The Spanish, who occupied Florence in 1530, defeated the French in 1565 and occupied Siena as well. The territory of Siena was annexed to that of Florence, and consequently the centre of political, military and economic power was transferred and the monastery of Passignano no longer had the strategic importance of previous centuries. In the 18th century the monks at the Abbey, anxious for reform, became involved in following the ideas of Bishop Scipione dei Ricci who ended his life at Rignana,near Passignano and was buried there in the family chapel.

S. Giovanni Gualberto was buried at Passignano and the monastery always enjoyed a privileged place in the Vallombrosan Order. For many centuries the Abbey was the seat of learning for every branch of science "where it seems (according to Franchi) that knowledge has, up to now (1640) sustained the pillars of the seven liberal arts." In its library there was a collection of more than six thousand documents which the
Grand Duke Pietro Leopoldo ordered to be added to the 140,000 belonging to the archives of Florence. The writings in Greek and Hebrew in the wooden choir of the church bear witness to the monks' knowledge of Oriental languages.

In 1587-8 the chronicles of the monastery mention the presence of Galileo Galilei who, having studied in the Abbey of Vallombrosa when he was a youth, returned to visit his old teachers and at the same time devoted his attention to teaching the young monks. In the middle of the 18th century, a Vallombrosan monk by the name of D. Leto Guidi, built all kinds of telescopes at the Abbey of Passignano, and which were set up in various places in Europe.

On 10th October 1810, under the Napoleonic suppression, monastic life at Passignano was temporarily suspended. A large part of the art and literary treasures were lost. Houses and land were rented out - 40 farms and 80 farmhouses, apart from the monastery itself. At the restoration in 1816, Grand Duke Ferdinand III re-instated the religious communities but only the monasteries of Vallombrosa, S. Trinità and Montenero were assigned to the Vallombrosan order. In 1818 the monks, by paying a little at a time, repurchased the Abbey of Passignano and its estate and set up a small community once more. It was not till 1858 that it was possible to re-install the Abbot and increase the numbers of the community.

But the life of the community was not to last long. In 1866, the reigning government again suppressed all the religious orders and confiscated the whole property of Passignano, including the monastery, with the exception of a small part which was left to two monks who were to act as custodians of the church and parish.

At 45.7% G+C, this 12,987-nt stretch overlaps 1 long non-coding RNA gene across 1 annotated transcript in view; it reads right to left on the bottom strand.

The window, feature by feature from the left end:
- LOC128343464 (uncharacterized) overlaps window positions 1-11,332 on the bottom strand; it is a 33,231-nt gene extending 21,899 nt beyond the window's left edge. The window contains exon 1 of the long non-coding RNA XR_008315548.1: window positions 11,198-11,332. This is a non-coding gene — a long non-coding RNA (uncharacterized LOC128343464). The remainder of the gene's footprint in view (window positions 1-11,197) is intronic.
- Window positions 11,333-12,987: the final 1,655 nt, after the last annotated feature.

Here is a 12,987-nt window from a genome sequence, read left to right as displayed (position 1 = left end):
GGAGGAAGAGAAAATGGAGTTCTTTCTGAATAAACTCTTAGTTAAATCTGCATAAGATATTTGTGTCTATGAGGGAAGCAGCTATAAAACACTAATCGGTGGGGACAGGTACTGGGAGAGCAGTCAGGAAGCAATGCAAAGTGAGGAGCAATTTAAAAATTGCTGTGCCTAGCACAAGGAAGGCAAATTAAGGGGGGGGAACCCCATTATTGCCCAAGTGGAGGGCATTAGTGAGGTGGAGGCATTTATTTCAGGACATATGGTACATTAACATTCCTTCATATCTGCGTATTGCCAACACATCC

On 7th October, 1870 the Abbey of Passignano and all that belonged to it (39 farms with 1264 hectares of land) was put up for auction and sold. A long period of quiet and silence but also of transformation for the Abbey began in this way. The name was changed and it was no longer the Abbey, but the Castle of Passignano. New architectural features were added to make it look like a castle.

At the beginning of this century, a visitor wrote the following: "The Abbey of Passignano used to be an austere community dedicated to the Saints, in which the discipline and sackcloth mortified the flesh of the monks; now it is a pleasurable residence, an elegant and even majestic castle".

Before concluding with the last historical event that affects us, I would like to relate something which was written by a monk who resided at the Abbey at the beginning of the century: "Such were the principal vicissitudes of this illustrious monastery under the double suppression of Napoleon I and the Italian government.

May the Lord grant that the century which has just begun be happier for the Abbey and for the Vallombrosan monks than the last one and may He bless the sons of Giovanni Gualberto, custodians of his proud sepulchre, that they may follow in the glorious steps of their forefathers".

The Vallombrosan monks had long desired to return to the Abbey at Passignano and various attempts had been made in past years but only in 1986, after 120 years, was it possible, thanks to the goodwill of several people and the real, tangible assistance of San Giovanni Gualberto, for the monks to return to the ancient Abbey of Passignano.


Biagio DELLA VECCHIA
Prior of the Badia a Passignano
Published in: Il monachesimo medievale nel Chianti (1995)

More details of the history of Passignano in Italian

Badia a Passignano